Pests are rarely an issue with Tea Tree plants, because the oils are so potent (crush a leaf, and you’ll immediately appreciate just how much oil is in the leaves - they smell wonderful fresh or dried). The one pest that customers have reported is mealy-bug, admittedly an ugly pest! Mealy-bugs like hiding in the papery bark of more mature Tea Tree plants, so if they are to occur it will be on the main trunk or larger branches. Mealy-bugs can be controlled by using a Q-Tip dipped in rubbing alcohol or 10% bleach/water solution, and touching the bugs. They turn bright pink when you do this, indicating that they will die. Once adult bugs have been treated, spraying with neem oil is helpful, being sure to focus on the trunk and branches. Finally, mealy-bugs spend part of their life cycle in the ring of soil around the perimeter of the container; wiping the inner and outer rim of the plant container with rubbing alcohol or bleach solution, then doing a soil drench with neem (just in the two inches around perimeter). This will bring effective control. As with all indoor plants, regular rinsing with fast flowing fresh water (not just misting) is the best way to reduce pest occurrence.

Finally, many people wonder if they can do anything with their Tea Trees, beyond enjoying them as interesting plants... absolutely! The leaves can be made into a simple infusion, either using oil or distilled water. The easiest method is to pack a clear jar with fresh leaves and fill jar with either water or carrier oil (olive or grape seed are nice). Seal the container, then place in a very sunny spot. After two weeks oils from the leaves will have infused into your carrier, which can then be used to create other projects.

Tea Tree plants are available from Sage Garden Herbs from later May through October. For additional information, please refer to our plant information pages at: . Pure Australian Tea Tree oil is also available for purchase from our greenhouses.

Thursday, September 13, 2007

Growing Chili Peppers Indoors

Hot Peppers...Year round!

At Sage Garden, we learn a lot from Asian grocery stores (and their operators). These are the places where exciting herb and fruit plants often first come to our attention (check out Dong Thai Grocery on Notre Dame Avenue in Winnipeg - this is where we first saw indoor fruiting bananas!). And ubiquitous in Asian grocery stores are gorgeous year round chili pepper plants.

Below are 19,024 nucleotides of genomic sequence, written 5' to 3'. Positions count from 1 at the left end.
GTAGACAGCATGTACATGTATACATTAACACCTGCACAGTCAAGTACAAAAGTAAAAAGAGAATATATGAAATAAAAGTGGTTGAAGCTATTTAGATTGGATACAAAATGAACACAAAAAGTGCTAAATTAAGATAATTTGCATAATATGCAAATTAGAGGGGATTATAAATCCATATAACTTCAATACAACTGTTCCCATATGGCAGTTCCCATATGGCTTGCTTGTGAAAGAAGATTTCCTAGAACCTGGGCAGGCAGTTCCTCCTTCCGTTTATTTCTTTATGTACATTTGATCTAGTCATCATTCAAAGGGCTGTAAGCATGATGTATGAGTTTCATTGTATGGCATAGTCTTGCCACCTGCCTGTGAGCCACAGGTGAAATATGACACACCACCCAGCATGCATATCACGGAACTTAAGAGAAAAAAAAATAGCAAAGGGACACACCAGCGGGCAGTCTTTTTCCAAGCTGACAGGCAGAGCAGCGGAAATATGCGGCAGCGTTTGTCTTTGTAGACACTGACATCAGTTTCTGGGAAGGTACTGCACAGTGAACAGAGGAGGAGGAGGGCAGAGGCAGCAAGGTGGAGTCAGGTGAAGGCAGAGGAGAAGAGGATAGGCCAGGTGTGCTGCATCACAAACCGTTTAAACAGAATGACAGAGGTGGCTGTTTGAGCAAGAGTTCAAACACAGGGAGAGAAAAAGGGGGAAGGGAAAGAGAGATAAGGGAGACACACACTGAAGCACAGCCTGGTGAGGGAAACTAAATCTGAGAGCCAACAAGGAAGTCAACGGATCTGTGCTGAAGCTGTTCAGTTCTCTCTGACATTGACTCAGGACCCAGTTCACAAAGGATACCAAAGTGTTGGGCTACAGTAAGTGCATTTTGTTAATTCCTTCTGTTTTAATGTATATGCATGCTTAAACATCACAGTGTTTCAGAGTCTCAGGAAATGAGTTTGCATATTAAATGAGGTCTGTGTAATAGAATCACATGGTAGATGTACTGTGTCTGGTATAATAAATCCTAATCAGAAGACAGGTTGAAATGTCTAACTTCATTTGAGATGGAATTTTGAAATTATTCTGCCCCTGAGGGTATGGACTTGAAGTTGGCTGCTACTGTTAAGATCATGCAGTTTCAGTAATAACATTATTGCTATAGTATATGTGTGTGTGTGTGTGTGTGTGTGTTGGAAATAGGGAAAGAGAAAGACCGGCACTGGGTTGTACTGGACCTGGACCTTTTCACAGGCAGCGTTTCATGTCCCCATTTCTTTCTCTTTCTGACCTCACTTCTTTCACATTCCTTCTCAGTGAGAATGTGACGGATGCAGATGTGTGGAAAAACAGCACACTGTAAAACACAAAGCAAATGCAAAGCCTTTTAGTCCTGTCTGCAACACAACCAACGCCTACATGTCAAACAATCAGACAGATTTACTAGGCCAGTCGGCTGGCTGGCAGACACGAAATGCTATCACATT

Chili peppers are fun! Just as with herbs, peppers come in a multitude of varieties ranging from the everyday to the extraordinary. Some have beautiful fruits, others splashed with variegated foliage, and others grab you for their potency (I dare you to eat a Fatali Pepper or Chocolate Habanero!). Peppers come with a story; we grow many heritage and regional types that are intrinsically linked to people of a particular time or place. And a fully loaded hot pepper plant inspires the senses - those colorful fruits so tempting yet too hot to handle (but you nibble on one any ways).

Hot peppers are in fact warm climate perennials, making them well suited for indoor growth. On average, a potted pepper can remain productive for 3-5 years. By bringing hot peppers indoors, you get to enjoy the beauty of the plant, can harvest almost non-stop, and get to grow something unique.

In our experience, the best peppers to bring indoors are the Asian style chilies and other types with smaller fruits. Some favourites include the remarkable Black Pearl Pepper, Habanero types (we offer Chocolate, White, and Mustard), and Tricolor Variegated. Jalapeno style chilies do not seem to get as full or attractive, and it is far less common to see these growing indoors. Anyone with experience growing other chilies indoors is invited to post feedback.

Several simple steps will permit hot peppers to thrive for you indoors:

1) Grow them in a rich, organic based potting soil
2) Bring plants indoors around Labour Day weekend, and avoid any exposure to frost
3) Rinse plants under fast flowing fresh water as you bring them indoors, and keep up this practice every couple of weeks indoors
4) Fertilize with a compost based fertilizer